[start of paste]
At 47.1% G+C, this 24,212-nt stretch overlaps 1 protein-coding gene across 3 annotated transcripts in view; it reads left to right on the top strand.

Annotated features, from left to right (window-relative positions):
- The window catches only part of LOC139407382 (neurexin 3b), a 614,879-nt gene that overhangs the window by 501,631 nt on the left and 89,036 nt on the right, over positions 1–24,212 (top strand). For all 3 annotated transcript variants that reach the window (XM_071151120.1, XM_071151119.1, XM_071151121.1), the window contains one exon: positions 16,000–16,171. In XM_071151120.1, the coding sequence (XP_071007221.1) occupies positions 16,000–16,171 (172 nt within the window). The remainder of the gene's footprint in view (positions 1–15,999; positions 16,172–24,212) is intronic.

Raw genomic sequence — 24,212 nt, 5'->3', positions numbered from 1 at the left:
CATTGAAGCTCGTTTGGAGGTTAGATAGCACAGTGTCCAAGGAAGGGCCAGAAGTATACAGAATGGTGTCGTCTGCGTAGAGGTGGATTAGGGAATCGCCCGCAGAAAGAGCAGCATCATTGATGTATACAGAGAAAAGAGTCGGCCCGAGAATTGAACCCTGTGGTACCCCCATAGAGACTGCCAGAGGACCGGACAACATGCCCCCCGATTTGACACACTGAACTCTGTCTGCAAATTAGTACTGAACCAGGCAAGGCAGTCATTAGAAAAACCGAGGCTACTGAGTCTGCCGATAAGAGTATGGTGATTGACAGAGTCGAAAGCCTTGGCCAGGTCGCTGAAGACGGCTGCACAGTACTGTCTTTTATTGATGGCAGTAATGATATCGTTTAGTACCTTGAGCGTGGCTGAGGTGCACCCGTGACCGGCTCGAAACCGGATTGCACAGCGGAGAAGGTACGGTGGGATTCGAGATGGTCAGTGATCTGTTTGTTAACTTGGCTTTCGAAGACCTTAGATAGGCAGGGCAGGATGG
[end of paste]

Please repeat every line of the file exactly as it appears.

At 47.1% G+C, this 24,212-nt stretch overlaps 1 protein-coding gene across 3 annotated transcripts in view; it reads left to right on the top strand.

Annotated features, from left to right (window-relative positions):
- The window catches only part of LOC139407382 (neurexin 3b), a 614,879-nt gene that overhangs the window by 501,631 nt on the left and 89,036 nt on the right, over positions 1–24,212 (top strand). For all 3 annotated transcript variants that reach the window (XM_071151120.1, XM_071151119.1, XM_071151121.1), the window contains one exon: positions 16,000–16,171. In XM_071151120.1, the coding sequence (XP_071007221.1) occupies positions 16,000–16,171 (172 nt within the window). The remainder of the gene's footprint in view (positions 1–15,999; positions 16,172–24,212) is intronic.

Raw genomic sequence — 24,212 nt, 5'->3', positions numbered from 1 at the left:
CATTGAAGCTCGTTTGGAGGTTAGATAGCACAGTGTCCAAGGAAGGGCCAGAAGTATACAGAATGGTGTCGTCTGCGTAGAGGTGGATTAGGGAATCGCCCGCAGAAAGAGCAGCATCATTGATGTATACAGAGAAAAGAGTCGGCCCGAGAATTGAACCCTGTGGTACCCCCATAGAGACTGCCAGAGGACCGGACAACATGCCCCCCGATTTGACACACTGAACTCTGTCTGCAAATTAGTACTGAACCAGGCAAGGCAGTCATTAGAAAAACCGAGGCTACTGAGTCTGCCGATAAGAGTATGGTGATTGACAGAGTCGAAAGCCTTGGCCAGGTCGCTGAAGACGGCTGCACAGTACTGTCTTTTATTGATGGCAGTAATGATATCGTTTAGTACCTTGAGCGTGGCTGAGGTGCACCCGTGACCGGCTCGAAACCGGATTGCACAGCGGAGAAGGTACGGTGGGATTCGAGATGGTCAGTGATCTGTTTGTTAACTTGGCTTTCGAAGACCTTAGATAGGCAGGGCAGGATGG